“Go and see the quality of education, the quality of teachers… There are no jobs, no industry. I want to change that quality of leadership and governance. I was happy in London, but when I was touring the state for my research paper, I saw the quality of governance, which propelled me to come to India,” Choudhary added.

Also read: LJP not our ‘B’ team, BJP has nothing to gain from JD(U) losing, Bihar dy CM Sushil Modi says

Luv Sinha

While he was with the BJP, actor-turned-politician Shatrughan Sinha was Rajya Sabha MP for 12 years, and then represented Patna Sahib in the Lok Sabha from 2009 to 2019. Now that he’s in the Congress, the party has decided to field his son, 37-year-old Luv Sinha, from Bankipur.

More than 25 per cent of voters in this constituency belong to the Kayastha community, which the Sinhas belong to. Kayasthas are traditionally BJP voters, and were a big factor in Shatrughan Sinha’s wins in 2009 and 2014, and his defeat to Union minister Ravi Shankar Prasad of the BJP in 2019. Prasad is also a Kayastha.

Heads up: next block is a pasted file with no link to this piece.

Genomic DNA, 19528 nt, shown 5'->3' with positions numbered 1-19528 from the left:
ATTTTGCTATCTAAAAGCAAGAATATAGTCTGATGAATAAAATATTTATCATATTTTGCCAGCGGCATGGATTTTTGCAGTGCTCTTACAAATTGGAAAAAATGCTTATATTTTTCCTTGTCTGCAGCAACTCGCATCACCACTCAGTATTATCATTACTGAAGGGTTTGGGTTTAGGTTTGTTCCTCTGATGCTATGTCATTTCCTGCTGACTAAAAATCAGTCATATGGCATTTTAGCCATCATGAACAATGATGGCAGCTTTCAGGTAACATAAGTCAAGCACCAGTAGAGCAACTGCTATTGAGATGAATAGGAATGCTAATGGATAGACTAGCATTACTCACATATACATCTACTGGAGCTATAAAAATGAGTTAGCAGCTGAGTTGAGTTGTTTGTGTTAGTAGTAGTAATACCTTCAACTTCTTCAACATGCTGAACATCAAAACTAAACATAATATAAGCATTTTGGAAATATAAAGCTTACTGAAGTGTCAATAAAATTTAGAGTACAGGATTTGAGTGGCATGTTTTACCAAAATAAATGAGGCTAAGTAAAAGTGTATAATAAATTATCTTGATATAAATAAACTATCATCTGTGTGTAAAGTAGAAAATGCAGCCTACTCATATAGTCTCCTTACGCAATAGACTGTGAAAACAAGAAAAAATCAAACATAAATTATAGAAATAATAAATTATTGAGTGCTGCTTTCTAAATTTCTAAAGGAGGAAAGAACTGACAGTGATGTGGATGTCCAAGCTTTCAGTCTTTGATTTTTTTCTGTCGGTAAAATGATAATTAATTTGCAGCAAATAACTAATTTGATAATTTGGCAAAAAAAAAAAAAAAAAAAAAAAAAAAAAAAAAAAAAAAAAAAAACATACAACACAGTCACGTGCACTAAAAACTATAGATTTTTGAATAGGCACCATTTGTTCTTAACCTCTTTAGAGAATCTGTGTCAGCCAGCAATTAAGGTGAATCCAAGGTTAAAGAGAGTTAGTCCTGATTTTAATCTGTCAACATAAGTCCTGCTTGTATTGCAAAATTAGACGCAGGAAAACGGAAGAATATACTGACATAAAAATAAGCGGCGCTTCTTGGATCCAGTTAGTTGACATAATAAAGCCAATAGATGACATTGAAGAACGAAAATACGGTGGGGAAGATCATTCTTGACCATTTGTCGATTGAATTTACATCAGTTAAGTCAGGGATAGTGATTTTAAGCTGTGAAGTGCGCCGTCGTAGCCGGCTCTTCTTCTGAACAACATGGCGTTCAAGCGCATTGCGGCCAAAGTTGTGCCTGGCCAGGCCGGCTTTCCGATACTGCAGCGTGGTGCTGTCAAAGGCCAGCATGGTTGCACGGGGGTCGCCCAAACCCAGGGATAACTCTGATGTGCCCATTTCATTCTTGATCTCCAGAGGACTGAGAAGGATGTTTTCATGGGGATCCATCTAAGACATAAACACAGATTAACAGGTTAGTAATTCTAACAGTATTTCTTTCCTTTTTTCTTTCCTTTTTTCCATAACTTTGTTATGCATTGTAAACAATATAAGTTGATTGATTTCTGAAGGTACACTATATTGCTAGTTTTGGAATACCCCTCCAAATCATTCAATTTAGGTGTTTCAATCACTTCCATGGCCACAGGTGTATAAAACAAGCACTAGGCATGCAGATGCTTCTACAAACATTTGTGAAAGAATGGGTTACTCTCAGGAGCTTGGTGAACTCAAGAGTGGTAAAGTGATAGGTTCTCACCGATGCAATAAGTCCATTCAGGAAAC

An adviser to Shatrughan Sinha said: “We are banking on the Kayastha vote and division in the upper caste vote. Shatrughan Sinha will campaign, but it is not decided if Luv’s sister Sonakshi Sinha will campaign… She has not campaigned in any election so far, but the fight is tough.”

However, a senior BJP leader said Luv is a newcomer who doesn’t have his father’s brand value, and will not be able to dent the BJP.

What they’re up against — BJP’s dominance

The BJP’s confidence is rooted in how strong incumbent MLA Nitin Nabin is, and how the Patna Sahib Lok Sabha seat and its constituent Bankipur are BJP strongholds.

Nitin Nabin himself said “Patna Sahib is the BJP’s fortress, and Bankipur is the crown inside the fortress”.

A three-time winner since 2005, he is the son of late BJP leader Nabin Kishore Sinha, who earlier represented this seat.

“They will come and go, but I have been here for the last 30 years. My relationship with voters is like a family. Many candidates have been trying to snatch this seat but they have not succeeded,” the MLA said.

Also read: BJP sticks to upper caste candidates for Bihar polls but keeps Yadavs in the mix